I hope it does sour DC just a bit on the character. They still have Xombi, Icon, Hardware, Icon, Blood Syndicate, Icon, (Milestones) Shadow Cabinet and Icon. Start spreading the love and get off this Static soapbox. Don’t just use the rest as filler. I’m starting to think that DC got the whole Milestone line just for this one character. Sort of like T.M. bought the entire Eclipse line because he thought he was going to get Miracleman. He didn’t care about the rest of the books. DC doesn’t seem to care about any of the other Milestone characters.

@Ari –

Thanks for the response. Sorry if I come off as crabby, but we hear a lot of complaints about things that I think stand as pretty unfair criticisms, and I may be a little trigger happy.

By all means, criticize us when we get facts wrong. Hell, yell at us for that! And let us know when you think we don’t ask a question of import or push hard enough in an interview or any other elements of reporting.

But on an issue like this, I think taking issue with the degree of which a writer responds to something or with what his general impressions are…I don’t think that offers us much in the way of constructive criticism. There are a lot of times when the guys who write the blog aren’t going to draw the same specific conclusions as you or respond to news to the degree that you may. It’s a matter of temperament far more than it is one of quality writing, IMO.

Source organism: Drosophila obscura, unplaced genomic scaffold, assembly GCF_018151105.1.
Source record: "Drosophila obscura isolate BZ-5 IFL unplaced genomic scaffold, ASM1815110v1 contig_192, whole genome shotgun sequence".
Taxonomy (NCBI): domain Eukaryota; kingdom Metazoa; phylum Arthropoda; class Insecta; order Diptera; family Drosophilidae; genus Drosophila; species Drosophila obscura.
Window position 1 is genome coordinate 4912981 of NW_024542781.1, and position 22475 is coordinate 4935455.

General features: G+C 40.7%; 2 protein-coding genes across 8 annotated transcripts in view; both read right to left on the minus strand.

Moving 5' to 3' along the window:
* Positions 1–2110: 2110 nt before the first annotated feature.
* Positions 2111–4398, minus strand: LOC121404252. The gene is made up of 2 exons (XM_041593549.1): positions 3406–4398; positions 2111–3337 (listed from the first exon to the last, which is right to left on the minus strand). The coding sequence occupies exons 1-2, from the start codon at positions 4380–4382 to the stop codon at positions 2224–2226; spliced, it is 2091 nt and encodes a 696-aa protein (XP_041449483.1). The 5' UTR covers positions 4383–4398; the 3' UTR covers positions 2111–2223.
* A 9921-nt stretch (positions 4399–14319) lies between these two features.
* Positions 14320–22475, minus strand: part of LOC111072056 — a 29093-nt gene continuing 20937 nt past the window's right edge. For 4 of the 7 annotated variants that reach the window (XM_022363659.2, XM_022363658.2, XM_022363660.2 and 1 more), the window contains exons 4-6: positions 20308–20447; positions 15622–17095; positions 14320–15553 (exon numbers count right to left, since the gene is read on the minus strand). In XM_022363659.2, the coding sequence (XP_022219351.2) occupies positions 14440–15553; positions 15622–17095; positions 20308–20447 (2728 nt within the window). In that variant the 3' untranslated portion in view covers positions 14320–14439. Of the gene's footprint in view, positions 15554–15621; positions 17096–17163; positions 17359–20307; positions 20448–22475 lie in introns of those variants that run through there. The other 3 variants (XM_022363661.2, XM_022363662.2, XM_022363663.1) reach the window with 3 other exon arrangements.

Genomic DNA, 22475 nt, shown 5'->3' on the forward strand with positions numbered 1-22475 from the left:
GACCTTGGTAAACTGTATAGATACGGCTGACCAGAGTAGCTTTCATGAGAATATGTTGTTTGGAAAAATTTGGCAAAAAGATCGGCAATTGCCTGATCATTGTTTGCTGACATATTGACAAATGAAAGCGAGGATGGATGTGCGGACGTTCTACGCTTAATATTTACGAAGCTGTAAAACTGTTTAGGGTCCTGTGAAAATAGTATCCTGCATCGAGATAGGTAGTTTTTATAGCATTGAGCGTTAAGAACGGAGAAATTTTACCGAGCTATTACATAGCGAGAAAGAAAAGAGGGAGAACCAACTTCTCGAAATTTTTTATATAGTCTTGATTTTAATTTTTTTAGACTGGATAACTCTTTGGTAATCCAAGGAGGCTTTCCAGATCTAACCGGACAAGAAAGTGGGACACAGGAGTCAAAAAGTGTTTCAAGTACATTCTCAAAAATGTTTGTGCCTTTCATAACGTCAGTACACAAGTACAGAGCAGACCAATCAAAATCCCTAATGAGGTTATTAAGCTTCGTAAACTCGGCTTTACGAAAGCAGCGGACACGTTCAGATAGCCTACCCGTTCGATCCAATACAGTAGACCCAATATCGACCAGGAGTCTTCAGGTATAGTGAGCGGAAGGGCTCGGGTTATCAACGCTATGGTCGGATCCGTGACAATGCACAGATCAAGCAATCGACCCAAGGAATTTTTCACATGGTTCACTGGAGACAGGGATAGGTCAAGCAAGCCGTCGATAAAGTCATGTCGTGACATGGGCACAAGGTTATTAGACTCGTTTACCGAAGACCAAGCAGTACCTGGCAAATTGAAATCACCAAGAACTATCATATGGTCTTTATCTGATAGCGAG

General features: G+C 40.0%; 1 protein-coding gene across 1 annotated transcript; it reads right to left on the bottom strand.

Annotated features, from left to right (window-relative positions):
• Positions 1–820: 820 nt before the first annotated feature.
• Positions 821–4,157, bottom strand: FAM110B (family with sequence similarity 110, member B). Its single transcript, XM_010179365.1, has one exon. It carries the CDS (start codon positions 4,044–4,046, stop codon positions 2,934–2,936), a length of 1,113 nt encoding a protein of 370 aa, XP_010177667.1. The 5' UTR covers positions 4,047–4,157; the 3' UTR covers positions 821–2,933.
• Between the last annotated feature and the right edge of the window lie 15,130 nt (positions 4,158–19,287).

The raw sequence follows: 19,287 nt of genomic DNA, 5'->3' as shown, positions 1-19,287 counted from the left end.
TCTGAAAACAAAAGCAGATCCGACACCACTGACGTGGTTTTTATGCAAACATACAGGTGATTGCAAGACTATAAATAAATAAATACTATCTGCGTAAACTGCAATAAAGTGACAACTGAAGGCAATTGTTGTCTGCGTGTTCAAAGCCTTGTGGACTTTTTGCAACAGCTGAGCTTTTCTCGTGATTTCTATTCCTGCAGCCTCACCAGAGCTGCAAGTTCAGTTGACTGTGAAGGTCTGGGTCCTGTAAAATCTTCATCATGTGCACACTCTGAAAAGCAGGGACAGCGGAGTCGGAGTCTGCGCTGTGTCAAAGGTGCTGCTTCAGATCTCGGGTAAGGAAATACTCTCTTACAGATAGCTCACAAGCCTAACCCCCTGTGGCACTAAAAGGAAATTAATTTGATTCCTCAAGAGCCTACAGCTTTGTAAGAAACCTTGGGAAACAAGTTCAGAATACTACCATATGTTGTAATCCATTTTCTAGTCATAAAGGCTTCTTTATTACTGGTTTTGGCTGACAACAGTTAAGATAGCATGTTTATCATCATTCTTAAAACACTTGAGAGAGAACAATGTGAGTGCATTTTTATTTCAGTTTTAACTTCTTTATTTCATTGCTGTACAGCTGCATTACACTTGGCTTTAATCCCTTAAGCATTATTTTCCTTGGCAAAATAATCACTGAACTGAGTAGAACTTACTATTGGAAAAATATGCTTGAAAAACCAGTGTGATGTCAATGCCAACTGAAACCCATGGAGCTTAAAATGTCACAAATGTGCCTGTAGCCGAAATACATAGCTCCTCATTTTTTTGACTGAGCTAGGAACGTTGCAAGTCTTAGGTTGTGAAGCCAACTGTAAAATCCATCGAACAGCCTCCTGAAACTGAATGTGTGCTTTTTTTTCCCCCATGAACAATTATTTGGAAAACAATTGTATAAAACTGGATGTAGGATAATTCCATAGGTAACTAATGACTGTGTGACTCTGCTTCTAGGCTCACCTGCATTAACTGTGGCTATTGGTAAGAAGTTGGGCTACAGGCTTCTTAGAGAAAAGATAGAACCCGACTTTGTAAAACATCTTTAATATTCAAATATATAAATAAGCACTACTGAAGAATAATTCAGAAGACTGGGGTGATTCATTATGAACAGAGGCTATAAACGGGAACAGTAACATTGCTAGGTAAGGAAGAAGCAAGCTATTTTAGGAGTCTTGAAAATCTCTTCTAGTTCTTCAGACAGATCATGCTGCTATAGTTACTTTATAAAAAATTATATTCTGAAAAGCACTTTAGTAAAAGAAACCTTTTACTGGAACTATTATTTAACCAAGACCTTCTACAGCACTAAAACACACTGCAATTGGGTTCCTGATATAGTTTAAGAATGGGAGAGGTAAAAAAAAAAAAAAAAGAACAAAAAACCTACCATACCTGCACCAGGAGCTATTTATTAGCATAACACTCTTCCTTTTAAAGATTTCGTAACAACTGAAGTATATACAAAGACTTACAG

Thanks!

@vinnie ‘People fear the new’? That’s a bit of a statement! I tried the book, didn’t like it, wished it well in my [url=http://dangermart.blogspot.com/2011/09/static-shock-1-review.html]review[/url] and moved on. It just wasn’t for me.

I hope all the people involved find suitable new gigs, and that Static shows up again (is that him on the cover of the Teen Titans Annual?).

First of all, this book was a mess from the start, and McDaniel and Rozum’s accounts show why. As someone said earlier, this doesn’t reflect well upon Harvey Richards. In this instance it doesn’t look like he did his job well. There was some serious miscommunication here, as it was almost like Richards was pitting the two creators against each other. McDaniel and Rozum either should have been working together much more closely from the start, or Rozum should have walked away entirely.